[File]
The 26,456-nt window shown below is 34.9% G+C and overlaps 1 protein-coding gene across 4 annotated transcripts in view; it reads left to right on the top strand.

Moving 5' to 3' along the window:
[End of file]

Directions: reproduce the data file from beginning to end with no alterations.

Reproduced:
The 26,456-nt window shown below is 34.9% G+C and overlaps 1 protein-coding gene across 4 annotated transcripts in view; it reads left to right on the top strand.

Moving 5' to 3' along the window: